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System Administration Guide: Naming and Directory Services (DNS, NIS, and LDAP)     Oracle Solaris 11 Express 11/10
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Document Information


Part I About Naming and Directory Services

1.  Naming and Directory Services (Overview)

2.  The Name Service Switch (Overview)

Part II DNS Setup and Administration

3.  DNS Setup and Administration (Reference)

Part III NIS Setup and Administration

4.  Network Information Service (NIS) (Overview)

5.  Setting Up and Configuring NIS Service

6.  Administering NIS (Tasks)

7.  NIS Troubleshooting

Part IV LDAP Naming Services Setup and Administration

8.  Introduction to LDAP Naming Services (Overview/Reference)

9.  LDAP Basic Components and Concepts (Overview)

10.  Planning Requirements for LDAP Naming Services (Tasks)

LDAP Planning Overview

Planning the LDAP Network Model

Planning the Directory Information Tree (DIT)

Multiple Directory Servers

Data Sharing With Other Applications

Choosing the Directory Suffix

LDAP and Replica Servers

Planning the LDAP Security Model

Planning Client Profiles and Default Attribute Values for LDAP

Planning the LDAP Data Population

How to Populate a Server With host Entries Using ldapaddent

11.  Setting Up Sun Java System Directory Server With LDAP Clients (Tasks)

12.  Setting Up LDAP Clients (Tasks)

13.  LDAP Troubleshooting (Reference)

14.  LDAP General Reference (Reference)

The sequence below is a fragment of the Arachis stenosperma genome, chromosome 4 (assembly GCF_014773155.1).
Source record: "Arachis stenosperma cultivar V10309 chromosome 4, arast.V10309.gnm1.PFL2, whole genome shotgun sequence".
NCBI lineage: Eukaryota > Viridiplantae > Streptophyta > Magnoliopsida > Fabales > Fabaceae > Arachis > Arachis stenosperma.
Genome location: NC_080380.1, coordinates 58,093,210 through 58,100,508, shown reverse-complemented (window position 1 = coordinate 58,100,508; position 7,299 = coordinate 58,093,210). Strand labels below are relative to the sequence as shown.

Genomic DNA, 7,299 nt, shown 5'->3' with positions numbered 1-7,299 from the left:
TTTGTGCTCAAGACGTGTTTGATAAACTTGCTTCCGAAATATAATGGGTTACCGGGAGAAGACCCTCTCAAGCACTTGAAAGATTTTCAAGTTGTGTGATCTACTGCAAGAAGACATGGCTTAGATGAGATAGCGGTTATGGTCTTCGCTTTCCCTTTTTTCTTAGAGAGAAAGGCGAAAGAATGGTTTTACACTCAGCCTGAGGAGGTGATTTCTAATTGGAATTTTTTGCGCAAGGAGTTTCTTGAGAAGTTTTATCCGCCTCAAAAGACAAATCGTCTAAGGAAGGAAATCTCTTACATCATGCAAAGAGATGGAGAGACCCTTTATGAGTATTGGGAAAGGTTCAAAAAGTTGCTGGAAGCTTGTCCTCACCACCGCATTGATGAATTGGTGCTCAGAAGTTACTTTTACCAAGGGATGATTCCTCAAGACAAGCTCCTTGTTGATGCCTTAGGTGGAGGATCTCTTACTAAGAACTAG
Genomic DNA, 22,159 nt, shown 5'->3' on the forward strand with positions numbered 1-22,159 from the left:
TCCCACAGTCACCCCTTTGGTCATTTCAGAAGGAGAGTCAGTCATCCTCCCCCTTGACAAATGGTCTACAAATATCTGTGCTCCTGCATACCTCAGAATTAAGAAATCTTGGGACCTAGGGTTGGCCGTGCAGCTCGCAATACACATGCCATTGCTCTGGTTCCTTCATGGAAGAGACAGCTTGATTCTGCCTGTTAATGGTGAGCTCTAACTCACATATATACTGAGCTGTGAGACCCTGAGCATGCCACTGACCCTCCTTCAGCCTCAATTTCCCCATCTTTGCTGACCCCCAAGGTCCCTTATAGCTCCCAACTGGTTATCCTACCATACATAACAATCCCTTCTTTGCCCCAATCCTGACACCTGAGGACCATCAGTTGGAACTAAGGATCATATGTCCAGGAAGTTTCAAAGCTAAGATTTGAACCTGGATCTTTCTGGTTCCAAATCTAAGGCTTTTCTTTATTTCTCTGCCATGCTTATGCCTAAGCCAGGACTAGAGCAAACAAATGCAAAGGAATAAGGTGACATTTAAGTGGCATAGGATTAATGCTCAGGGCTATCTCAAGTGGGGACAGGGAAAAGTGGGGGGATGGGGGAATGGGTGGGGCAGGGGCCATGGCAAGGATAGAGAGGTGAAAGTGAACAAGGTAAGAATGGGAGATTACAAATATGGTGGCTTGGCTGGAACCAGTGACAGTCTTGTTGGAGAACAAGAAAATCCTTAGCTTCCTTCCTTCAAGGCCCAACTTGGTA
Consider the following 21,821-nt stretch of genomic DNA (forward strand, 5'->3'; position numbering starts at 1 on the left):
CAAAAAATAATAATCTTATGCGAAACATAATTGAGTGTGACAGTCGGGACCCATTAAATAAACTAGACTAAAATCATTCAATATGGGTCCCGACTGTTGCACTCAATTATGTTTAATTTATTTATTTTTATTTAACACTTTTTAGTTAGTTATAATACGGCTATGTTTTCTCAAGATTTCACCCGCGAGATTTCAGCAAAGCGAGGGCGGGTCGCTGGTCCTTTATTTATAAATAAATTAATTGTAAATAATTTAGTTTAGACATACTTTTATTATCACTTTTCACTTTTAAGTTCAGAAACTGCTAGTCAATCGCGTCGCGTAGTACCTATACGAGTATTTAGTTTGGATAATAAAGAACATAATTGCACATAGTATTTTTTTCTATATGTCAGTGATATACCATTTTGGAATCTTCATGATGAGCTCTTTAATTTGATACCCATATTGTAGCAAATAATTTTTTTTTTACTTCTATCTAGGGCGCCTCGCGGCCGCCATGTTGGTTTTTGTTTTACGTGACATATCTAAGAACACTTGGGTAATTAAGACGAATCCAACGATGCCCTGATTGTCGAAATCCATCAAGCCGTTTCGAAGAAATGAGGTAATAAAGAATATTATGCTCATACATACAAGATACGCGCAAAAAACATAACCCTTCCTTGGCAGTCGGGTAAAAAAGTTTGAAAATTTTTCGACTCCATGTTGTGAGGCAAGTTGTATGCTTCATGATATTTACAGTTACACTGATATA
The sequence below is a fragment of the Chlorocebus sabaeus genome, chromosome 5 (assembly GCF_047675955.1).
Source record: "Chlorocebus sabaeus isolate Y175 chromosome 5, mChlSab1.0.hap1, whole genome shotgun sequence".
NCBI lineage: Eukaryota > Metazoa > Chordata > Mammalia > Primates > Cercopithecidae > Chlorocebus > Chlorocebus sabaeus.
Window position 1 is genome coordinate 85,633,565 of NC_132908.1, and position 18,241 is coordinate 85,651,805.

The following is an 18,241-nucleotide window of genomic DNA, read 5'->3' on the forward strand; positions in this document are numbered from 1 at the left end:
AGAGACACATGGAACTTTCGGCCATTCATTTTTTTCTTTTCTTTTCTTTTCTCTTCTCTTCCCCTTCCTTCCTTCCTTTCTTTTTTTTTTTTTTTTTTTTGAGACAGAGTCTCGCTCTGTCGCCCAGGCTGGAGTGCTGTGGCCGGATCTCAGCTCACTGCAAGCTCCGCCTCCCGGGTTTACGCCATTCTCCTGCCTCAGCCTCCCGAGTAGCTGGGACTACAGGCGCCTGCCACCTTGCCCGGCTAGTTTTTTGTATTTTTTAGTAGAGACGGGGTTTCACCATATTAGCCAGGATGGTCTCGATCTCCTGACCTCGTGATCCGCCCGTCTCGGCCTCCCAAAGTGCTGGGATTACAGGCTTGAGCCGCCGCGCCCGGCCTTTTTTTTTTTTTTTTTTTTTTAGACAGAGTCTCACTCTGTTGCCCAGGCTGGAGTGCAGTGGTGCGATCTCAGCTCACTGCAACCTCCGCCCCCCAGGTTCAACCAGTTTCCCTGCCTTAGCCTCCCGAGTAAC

15.  Transitioning From NIS to LDAP (Overview/Tasks)

Part V Active Directory Naming Service

16.  Setting Up Oracle Solaris Active Directory Clients



LDAP and Replica Servers

There are three different strategies to employ when setting up replica servers.


With single-master replication, only one master server for any given partition or non-partitioned network holds writable copies of directory entries. Any replica servers have read-only copies of the directory entries. While both replicas and masters can perform searches, compares, and bind operations, only the master server can perform write operations.

The potential disadvantage to the single-master replication strategy is that the master server is a single point of failure. If the master server goes down, none of the replicas can process write operations.


The floating-master strategy is similar to the single-master strategy in that there is only one master server with write capabilities at any given time for a given partitioned or non-partitioned network. However, when implementing the floating-master strategy, when the master server goes down, a replica is automatically transformed into a master server by way of an algorithm.

One potential disadvantage to the floating-master replication strategy is that if your network becomes partitioned and replicas on either side of the partition become masters, the process of reconciling the new masters can be very complicated if the network is rejoined.


With multi-master replication, there are multiple master servers with their own read-write copies of the directory entry data. While the multi-master strategy eliminates the problem of having a single point of failure, update conflicts can occur between servers. In other words, if an entry's attribute is modified around the same time on two masters, an update conflict resolution policy, such as “last writer wins,” must be in place.

For information about how to set up replica servers, refer to the Administration Guide for the version of Sun Java System Directory Server that you are using.